5 Myths About Lung Transplants

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Prof. Daniel Chambers from the Queensland Lung Transplant Service, at The Prince Charles Hospital in Brisbane, Australia, debunks ten myths about lung transplants for pulmonary fibrosis patients and other patients with lung problems. Read about five of the myths here:


Myth 1. “Lung Transplantation is an experimental treatment.”

Lung transplant was considered “revolutionary” when it was first performed in Canada, in 1983. Nowadays, it’s a well-established treatment for patients suffering from advanced lung diseases. Over 40,000 transplants have been successfully performed worldwide.

While there is currently no known cure for IPF, there are treatments available to help ease the symptoms.


Myth 2. “You’re too old to have a transplant.”

Although lung transplantation is considered a high-risk procedure, especially at an older age, most programs worldwide accept patients up to 65 years old. However, by the age of 70 the risk of transplant increases high enough that the option is too risky. That line of thought is often debated and changed depending on the overall health of the individual patient. Chambers expects in the near future, that lung transplants will be a viable option for otherwise healthy candidates — regardless of age.

Learn some simple facts of pulmonary fibrosis. 


Myth 3.”Lung transplantations only last a short time, so they are not worthwhile.”

Nowadays, it’s normal to expect prolonged survival.  Most patients who undergo the transplant return to a regular life of work, travel, enjoying time with family — you name it.

Wondering how you can better manage your pulmonary fibrosis? Find out more here. 


Myth 4. “The heart is a more important and complex organ than the lungs.”

While it’s true that you can’t survive without a heart, you also cannot survive without your lungs functioning! Nevertheless, it’s still “easier” to live without much heart function, with mechanical support, while awaiting a heart transplant.  Lungs have a more complex system that needs to accurately match blood flow with gas flow at the same time, while simultaneously needing to be protected from the “outside world”. In contrast the heart is a relatively simple pump and can be more easily replicated by a mechanical support. Scientists say that artificial, biocompatible hearts may be a reality in the near future, but artificial lungs are “probably 30 years away” due to their complexity.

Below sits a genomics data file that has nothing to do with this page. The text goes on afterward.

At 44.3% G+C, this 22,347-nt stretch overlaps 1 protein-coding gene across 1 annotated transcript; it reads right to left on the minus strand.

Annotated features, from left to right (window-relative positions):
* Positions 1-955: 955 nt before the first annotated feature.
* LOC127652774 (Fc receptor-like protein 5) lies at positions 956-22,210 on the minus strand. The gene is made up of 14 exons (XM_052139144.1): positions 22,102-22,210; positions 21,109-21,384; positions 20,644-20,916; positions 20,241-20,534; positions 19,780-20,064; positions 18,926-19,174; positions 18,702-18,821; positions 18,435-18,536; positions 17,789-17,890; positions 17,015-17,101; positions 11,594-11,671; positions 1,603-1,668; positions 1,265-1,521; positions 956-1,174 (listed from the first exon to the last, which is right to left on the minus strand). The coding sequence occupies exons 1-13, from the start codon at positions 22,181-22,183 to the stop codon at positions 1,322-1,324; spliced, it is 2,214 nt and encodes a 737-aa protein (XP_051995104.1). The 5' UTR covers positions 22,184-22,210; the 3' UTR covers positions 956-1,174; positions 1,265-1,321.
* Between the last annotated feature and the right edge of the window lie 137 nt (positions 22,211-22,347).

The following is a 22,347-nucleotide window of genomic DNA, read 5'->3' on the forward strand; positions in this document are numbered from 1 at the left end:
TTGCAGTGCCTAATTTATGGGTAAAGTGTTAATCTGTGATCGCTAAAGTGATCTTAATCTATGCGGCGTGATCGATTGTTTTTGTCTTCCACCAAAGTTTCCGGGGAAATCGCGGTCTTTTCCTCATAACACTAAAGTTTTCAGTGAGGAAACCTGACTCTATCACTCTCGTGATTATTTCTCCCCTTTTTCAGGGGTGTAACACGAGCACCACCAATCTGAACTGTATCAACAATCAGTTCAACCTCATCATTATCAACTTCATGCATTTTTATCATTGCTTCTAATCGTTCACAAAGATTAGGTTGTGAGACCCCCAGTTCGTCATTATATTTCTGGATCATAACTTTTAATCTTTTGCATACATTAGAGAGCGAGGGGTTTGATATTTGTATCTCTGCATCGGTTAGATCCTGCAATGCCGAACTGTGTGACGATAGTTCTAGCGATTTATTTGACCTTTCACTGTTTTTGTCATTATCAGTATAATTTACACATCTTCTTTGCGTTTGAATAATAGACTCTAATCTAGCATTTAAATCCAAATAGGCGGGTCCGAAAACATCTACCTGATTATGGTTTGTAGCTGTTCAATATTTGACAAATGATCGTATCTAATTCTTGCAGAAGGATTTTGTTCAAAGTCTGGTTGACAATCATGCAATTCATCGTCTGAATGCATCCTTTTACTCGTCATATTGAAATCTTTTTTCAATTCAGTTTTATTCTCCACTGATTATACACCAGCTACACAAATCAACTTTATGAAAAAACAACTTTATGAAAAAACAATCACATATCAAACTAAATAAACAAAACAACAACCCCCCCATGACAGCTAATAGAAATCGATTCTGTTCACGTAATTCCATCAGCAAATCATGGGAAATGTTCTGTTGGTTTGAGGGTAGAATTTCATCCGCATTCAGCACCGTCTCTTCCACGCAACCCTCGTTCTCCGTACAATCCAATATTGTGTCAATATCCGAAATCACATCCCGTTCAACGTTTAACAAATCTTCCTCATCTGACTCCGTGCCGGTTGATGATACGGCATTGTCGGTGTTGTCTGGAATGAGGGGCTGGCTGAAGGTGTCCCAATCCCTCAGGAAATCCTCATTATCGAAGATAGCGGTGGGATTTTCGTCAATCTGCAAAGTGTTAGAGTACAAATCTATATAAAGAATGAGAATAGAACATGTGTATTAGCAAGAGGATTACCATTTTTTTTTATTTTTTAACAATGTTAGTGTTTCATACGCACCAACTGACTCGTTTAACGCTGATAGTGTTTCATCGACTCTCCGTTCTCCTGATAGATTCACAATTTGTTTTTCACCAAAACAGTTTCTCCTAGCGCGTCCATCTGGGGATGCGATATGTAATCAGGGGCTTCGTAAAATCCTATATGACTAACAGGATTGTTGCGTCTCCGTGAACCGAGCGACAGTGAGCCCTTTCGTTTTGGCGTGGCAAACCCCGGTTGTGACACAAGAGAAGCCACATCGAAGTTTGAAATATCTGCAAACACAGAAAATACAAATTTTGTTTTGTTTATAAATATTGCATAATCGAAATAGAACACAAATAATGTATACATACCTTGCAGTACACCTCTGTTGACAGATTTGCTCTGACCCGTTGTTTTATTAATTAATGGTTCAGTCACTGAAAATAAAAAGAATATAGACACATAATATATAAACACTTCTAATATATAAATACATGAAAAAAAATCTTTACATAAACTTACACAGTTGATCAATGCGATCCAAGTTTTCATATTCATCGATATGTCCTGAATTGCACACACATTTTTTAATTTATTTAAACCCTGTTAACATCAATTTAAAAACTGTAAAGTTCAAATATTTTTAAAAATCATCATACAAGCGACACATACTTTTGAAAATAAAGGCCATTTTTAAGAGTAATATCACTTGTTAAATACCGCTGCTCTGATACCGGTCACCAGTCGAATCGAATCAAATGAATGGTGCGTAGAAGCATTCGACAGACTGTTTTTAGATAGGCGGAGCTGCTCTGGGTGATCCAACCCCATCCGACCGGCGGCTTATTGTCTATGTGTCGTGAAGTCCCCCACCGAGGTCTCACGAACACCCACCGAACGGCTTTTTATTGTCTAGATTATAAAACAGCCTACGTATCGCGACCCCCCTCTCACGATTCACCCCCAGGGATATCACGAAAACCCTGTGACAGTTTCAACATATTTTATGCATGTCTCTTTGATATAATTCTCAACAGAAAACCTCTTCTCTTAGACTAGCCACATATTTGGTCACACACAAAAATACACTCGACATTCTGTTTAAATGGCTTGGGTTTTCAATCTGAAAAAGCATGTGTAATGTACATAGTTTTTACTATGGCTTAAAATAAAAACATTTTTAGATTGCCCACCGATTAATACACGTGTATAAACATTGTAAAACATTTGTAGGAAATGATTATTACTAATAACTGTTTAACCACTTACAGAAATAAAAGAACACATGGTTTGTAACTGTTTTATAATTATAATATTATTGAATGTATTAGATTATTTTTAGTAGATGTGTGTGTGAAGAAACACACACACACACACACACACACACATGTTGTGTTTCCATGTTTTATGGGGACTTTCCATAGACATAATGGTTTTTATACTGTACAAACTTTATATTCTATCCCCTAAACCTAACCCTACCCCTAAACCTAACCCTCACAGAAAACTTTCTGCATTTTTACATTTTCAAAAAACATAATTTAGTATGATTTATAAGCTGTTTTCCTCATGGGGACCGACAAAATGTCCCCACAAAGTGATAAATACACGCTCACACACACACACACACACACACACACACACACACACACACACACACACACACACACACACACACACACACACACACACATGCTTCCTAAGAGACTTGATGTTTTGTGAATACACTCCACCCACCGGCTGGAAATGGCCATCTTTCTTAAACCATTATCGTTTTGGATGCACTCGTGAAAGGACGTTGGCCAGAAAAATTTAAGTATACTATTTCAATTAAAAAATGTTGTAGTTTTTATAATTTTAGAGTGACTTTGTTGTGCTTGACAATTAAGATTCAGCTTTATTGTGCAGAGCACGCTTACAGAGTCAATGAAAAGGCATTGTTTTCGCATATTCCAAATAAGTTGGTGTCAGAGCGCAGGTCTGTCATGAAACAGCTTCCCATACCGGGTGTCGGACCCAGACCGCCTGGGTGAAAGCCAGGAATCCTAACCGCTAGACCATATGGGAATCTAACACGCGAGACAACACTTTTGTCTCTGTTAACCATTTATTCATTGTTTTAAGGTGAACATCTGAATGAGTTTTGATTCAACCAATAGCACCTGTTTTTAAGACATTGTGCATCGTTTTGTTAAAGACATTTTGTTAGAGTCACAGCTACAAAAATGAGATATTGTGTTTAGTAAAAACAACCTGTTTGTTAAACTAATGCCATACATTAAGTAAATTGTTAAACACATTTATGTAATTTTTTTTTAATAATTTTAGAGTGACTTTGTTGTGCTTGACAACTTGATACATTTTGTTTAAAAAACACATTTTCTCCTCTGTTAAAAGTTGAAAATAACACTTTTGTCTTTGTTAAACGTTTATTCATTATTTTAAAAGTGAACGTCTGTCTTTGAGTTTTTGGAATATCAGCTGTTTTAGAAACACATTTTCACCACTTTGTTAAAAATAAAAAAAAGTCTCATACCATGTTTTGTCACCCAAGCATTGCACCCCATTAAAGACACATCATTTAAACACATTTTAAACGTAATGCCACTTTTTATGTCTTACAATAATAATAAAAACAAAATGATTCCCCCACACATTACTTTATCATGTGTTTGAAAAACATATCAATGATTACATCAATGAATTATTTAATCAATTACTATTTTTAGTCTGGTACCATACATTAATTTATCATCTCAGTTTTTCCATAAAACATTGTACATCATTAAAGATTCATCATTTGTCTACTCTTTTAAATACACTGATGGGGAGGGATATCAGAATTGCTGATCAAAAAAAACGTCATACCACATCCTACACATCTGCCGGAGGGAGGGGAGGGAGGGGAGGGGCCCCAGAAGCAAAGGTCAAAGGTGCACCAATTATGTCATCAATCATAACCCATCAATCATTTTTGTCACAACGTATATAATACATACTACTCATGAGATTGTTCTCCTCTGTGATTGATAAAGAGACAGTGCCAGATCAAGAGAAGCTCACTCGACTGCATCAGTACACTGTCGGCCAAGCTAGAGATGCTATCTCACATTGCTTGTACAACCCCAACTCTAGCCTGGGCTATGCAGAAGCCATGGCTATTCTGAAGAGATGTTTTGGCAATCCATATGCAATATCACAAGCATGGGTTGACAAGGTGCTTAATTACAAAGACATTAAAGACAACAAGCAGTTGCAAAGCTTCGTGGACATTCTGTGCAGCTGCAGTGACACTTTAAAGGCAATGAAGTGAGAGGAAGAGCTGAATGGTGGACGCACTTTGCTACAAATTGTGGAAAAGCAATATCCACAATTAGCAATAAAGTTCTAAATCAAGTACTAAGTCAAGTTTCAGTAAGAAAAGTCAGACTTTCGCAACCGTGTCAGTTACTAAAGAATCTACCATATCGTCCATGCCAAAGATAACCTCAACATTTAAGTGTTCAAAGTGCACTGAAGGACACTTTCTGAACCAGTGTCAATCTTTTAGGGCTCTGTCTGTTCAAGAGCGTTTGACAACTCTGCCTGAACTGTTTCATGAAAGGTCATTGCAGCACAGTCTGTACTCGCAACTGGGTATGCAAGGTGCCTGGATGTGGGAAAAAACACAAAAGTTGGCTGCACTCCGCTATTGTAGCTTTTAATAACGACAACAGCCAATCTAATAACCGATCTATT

Read more about pulmonary rehab here.


Myth 5. “Two lungs are way better than one.”

It’s a reality that a double lung transplant is better, but a single lung transplant serves as an excellent treatment option in patients with idiopathic pulmonary fibrosis (IPF) because the scarring nature of the disease can make it difficult to find a suitable double lung donor.

Here are 4 things you can do to help prevent pulmonary fibrosis. 

Pulmonary Fibrosis News is strictly a news and information website about the disease. It does not provide medical advice, diagnosis or treatment. This content is not intended to be a substitute for professional medical advice, diagnosis, or treatment. Always seek the advice of your physician or other qualified health provider with any questions you may have regarding a medical condition. Never disregard professional medical advice or delay in seeking it because of something you have read on this website.